A Hanceville High School coach has been reprimanded by the Cullman County school board after being accused of discriminatory behavior against some student-athletes earlier this month.
After nearly six hours in executive session Monday night the board voted to reprimand Hanceville head football coach Danny Miller with a statement in his personnel file and require him to attend professional development related to sensitivity. Miller will continue to coach the team and will remain a teacher at the school.
A message left for Miller seeking comment was not returned by deadline of this article.
“We went through our process and in our minds we addressed it and we think we took a great step in the right direction,” Superintendent Billy Coleman said. “We tried to handle this to the best of our abilities. We’re just trying to do what’s right.”
School board member Kenny Brockman, the Hanceville area representative, said the time allowed the board to dig into the accusations and give everyone involved an opportunity to speak.
“It was a board decision,” he said. “We listened to everyone and did what we thought was the right thing to do.”
A handful of families voiced complaints about Miller more than two weeks ago, which prompted an investigation by the administration. In records obtained by The Times, seven Hanceville athletes and six parents of various ethnicities provided written statements of their allegations to the board. The parents claim Miller made “racist” remarks, including telling student-athletes after a recent loss that the “problem is you don’t have a father at home,” and allegedly called another student “white trash.”
Though the executive session was done behind closed doors as required by law, a crowd of more than 40 community members attended and waited several hours to learn Miller’s fate.
A contingent of fans and players wearing “Team Miller” T-shirts were scattered throughout the crowd, as Coleman led an impromptu question and answer session with those in attendance. During a brief argument between members of the crowd over support of the team, one heated exchange asked why those wearing “Team Miller” shirts weren’t simply wearing Hanceville shirts.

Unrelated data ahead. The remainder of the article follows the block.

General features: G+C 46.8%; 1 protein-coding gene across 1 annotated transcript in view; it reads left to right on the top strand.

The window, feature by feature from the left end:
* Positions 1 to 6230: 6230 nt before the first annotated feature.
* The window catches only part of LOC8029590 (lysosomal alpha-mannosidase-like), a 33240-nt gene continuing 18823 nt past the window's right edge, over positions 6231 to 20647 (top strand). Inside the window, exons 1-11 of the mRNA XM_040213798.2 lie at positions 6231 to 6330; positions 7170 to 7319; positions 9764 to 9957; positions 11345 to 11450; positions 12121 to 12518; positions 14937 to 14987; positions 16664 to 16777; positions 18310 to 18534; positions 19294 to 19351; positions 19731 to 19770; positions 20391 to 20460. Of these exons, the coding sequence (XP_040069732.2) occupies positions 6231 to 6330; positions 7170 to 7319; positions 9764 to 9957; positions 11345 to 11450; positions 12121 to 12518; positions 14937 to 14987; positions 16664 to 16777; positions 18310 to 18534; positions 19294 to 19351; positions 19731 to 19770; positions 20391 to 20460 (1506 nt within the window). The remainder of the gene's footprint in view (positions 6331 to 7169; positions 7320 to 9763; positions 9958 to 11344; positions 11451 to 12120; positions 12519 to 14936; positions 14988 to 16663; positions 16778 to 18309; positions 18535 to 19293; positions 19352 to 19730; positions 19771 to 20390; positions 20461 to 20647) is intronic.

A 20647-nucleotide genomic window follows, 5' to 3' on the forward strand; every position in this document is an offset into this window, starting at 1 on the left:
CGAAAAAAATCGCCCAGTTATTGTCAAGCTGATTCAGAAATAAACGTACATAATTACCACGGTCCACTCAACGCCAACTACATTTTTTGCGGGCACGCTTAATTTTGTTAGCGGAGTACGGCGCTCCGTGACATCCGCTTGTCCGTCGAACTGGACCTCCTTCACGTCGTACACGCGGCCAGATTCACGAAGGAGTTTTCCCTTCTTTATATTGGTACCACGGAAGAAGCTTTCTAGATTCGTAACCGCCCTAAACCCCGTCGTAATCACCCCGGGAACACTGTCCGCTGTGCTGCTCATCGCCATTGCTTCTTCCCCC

The public comments were contentious at times, with one shout from the crowd stating the community’s response to Miller’s alleged actions reflected a lingering racial divide in one of Cullman County’s most diverse cities.
“It don’t look like it’s right versus wrong, but more like it’s black versus white,” one woman said, to muted cheers and jeers.
Former Hanceville High football standout Randy Malcom, father of a recent student-athlete, spoke in defense of Miller and said he hopes the community will be able to grow and learn from this experience.
“You just hate that this happened. Sometimes people might run off at the mouth, and I know Coach Miller really well,” he said. “But, you’ve got to know somebody’s heart. We’re a great community, we’re winning and we’ve got to come together. Why can’t we just talk? Coach Miller’s not prejudiced, guys. It don’t make [the allegations] right, but he’s not prejudiced.”
Marquita Green, parent of a student-athlete, said she has butted heads with Miller on several occasions — but has always found common ground with the coach.
“Personally, we have had problems in the past,” she said. “But, I went to this man, talked about it and he addressed it. It was taken care of.”
Coleman admitted the issue is a delicate one, but told everyone in attendance he believes they’re all working for the good of the students.
“I’m so proud of this football team and how you’ve all dealt with some tough stuff. There’s obviously a lot of character on this team. If you want to find something positive out of something divisive, just keep that in mind,” Coleman said to cheers from the crowd. “I know it’s a little divided ... There’s no excuse for saying anything, ever, that hurts kids.”
* Trent Moore can be reached by e-mail at email@example.com, or by telephone at 734-2131, ext. 220.